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The Apologist

Marcia Segelstein

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An Interview with Dinesh D'Souza, Author of "What's So Great About Christianity"

The first thing you notice about Dinesh D'Souza is an intellectual swagger that borders on cockiness without crossing over. Such confidence could be attributed to his Dartmouth education, to his position as policy advisor in the Reagan administration, to his near ubiquitous presence on television news shows, or to the library of critically acclaimed books that he has published on everything from racism to economic prosperity. But you get the feeling that it actually stems from the knowledge that, at any given moment, he is probably the smartest person in the room. Don't get me wrong; he's not arrogant in the least. It's just that he knows, deep down, that he's smarter than you; he's smarter than me; and perhaps most importantly, he's smarter than the New Atheists whom he routinely debates at universities across the nation.

D'Souza's most recent book, What's So Great About Christianity, confirms this impression. It doesn't just counter New Atheist arguments; it annihilates them—and with cocksure prose that only a thinker at the top of his game could muster. So masterful is its defense of religion, and of Christianity in particular, that D'Souza has quickly become the world's foremost religious apologist — a C. S. Lewis for the postmodern set. Here we talk to him not about the merits of religion (Buy the book!), but about the assumptions and motivations behind the escalated assault on religious belief. Even on this topic, D'Souza's intrepid intellect will make you exceedingly thankful that the guy is on our side.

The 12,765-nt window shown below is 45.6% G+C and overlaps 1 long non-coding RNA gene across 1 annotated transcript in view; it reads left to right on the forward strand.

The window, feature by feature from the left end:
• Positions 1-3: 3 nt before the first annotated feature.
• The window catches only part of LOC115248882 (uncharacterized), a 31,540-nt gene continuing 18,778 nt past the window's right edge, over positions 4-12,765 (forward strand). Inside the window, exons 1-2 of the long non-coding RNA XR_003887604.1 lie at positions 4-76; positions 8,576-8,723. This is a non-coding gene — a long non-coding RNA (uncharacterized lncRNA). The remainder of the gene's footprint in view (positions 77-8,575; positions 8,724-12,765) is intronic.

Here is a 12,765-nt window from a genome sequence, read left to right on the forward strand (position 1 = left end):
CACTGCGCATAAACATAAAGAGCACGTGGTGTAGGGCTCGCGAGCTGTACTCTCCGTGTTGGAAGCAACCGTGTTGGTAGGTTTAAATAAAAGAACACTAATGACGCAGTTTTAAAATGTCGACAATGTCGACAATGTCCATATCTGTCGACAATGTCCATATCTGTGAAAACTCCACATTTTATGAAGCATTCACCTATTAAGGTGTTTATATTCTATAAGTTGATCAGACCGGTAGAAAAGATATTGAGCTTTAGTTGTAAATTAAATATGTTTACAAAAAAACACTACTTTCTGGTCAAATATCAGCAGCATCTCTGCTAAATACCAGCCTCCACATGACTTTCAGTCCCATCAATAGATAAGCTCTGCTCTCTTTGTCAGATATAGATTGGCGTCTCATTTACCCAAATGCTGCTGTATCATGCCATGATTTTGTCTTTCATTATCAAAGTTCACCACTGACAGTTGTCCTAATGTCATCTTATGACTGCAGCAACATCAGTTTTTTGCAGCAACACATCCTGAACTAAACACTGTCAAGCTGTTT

What do you think has caused atheists to move from a desire to be tolerated to a desire to make religion — especially Christianity — disappear?

For a number of decades, the atheists had embraced what might be called "the secularization thesis," which maintains that the world is automatically becoming more secular. In other words, they believed that as society becomes more modern, educated, technological, and scientific, it will naturally become less religious. The atheist expectation was that religion is a product of the ignorance of the childhood of man.

Interestingly, the world has not met this expectation. As the last century ended, the atheists looked around the world and said, "Wait a minute. The world isn't becoming more secular; it's becoming even more religious." After all, there are revivals occurring in a number of religions, including Hinduism and Islam. And many people don't realize this, but Christianity is actually the fastest growing religion in the world.

I thought Islam was the fastest growing.

That's actually not true. Islam is indeed growing, but primarily through reproduction. Muslims have big families, which translates into an increase in their numbers. But Christianity is growing both by reproduction and by conversions. The rate of Christian conversions in places such as Africa and Asia is really startling. Even the U.S., which is in some respects more modern, affluent, and technological than any other nation in the world, has also remained perhaps the most religious country in the West.

Now if there's one continent that would seem to confirm the secularization thesis, it is Europe. As Europe advanced, it did become more secular, and atheists have always assumed that the U.S. would go the same way, but it just hasn't happened. Consequently, atheists have realized that they must become more aggressive in promoting their agenda. So what we are seeing here in the 21st century is something new. You could almost call it "missionary atheism" or "evangelical atheism"—an atheism that seeks for the first time to win converts.

Read the entire article on the Salvo Magazine website (new window will open).

Posted: 20-Dec-2008

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